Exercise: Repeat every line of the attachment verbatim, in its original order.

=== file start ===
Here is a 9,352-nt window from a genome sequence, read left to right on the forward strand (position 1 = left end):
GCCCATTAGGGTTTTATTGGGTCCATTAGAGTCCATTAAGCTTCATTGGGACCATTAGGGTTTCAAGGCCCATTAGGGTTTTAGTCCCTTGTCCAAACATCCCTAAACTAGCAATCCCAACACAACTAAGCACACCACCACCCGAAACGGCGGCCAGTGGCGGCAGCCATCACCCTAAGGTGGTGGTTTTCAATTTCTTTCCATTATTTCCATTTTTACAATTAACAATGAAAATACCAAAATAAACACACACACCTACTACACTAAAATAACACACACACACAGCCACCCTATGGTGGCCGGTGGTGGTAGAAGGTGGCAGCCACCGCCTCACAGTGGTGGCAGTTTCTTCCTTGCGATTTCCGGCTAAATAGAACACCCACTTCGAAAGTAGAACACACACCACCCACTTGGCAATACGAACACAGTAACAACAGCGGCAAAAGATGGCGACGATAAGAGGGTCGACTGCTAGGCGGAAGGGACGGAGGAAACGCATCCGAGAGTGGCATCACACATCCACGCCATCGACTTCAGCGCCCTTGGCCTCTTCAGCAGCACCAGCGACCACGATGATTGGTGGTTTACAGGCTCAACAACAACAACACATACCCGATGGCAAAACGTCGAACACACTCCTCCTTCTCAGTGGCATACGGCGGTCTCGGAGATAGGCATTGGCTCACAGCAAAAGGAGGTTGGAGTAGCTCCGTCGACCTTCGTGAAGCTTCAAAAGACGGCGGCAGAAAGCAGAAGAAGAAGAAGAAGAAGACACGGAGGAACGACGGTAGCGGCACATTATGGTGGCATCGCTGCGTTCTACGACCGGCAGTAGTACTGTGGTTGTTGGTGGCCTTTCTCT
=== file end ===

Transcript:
Here is a 9,352-nt window from a genome sequence, read left to right on the forward strand (position 1 = left end):
GCCCATTAGGGTTTTATTGGGTCCATTAGAGTCCATTAAGCTTCATTGGGACCATTAGGGTTTCAAGGCCCATTAGGGTTTTAGTCCCTTGTCCAAACATCCCTAAACTAGCAATCCCAACACAACTAAGCACACCACCACCCGAAACGGCGGCCAGTGGCGGCAGCCATCACCCTAAGGTGGTGGTTTTCAATTTCTTTCCATTATTTCCATTTTTACAATTAACAATGAAAATACCAAAATAAACACACACACCTACTACACTAAAATAACACACACACACAGCCACCCTATGGTGGCCGGTGGTGGTAGAAGGTGGCAGCCACCGCCTCACAGTGGTGGCAGTTTCTTCCTTGCGATTTCCGGCTAAATAGAACACCCACTTCGAAAGTAGAACACACACCACCCACTTGGCAATACGAACACAGTAACAACAGCGGCAAAAGATGGCGACGATAAGAGGGTCGACTGCTAGGCGGAAGGGACGGAGGAAACGCATCCGAGAGTGGCATCACACATCCACGCCATCGACTTCAGCGCCCTTGGCCTCTTCAGCAGCACCAGCGACCACGATGATTGGTGGTTTACAGGCTCAACAACAACAACACATACCCGATGGCAAAACGTCGAACACACTCCTCCTTCTCAGTGGCATACGGCGGTCTCGGAGATAGGCATTGGCTCACAGCAAAAGGAGGTTGGAGTAGCTCCGTCGACCTTCGTGAAGCTTCAAAAGACGGCGGCAGAAAGCAGAAGAAGAAGAAGAAGAAGACACGGAGGAACGACGGTAGCGGCACATTATGGTGGCATCGCTGCGTTCTACGACCGGCAGTAGTACTGTGGTTGTTGGTGGCCTTTCTCT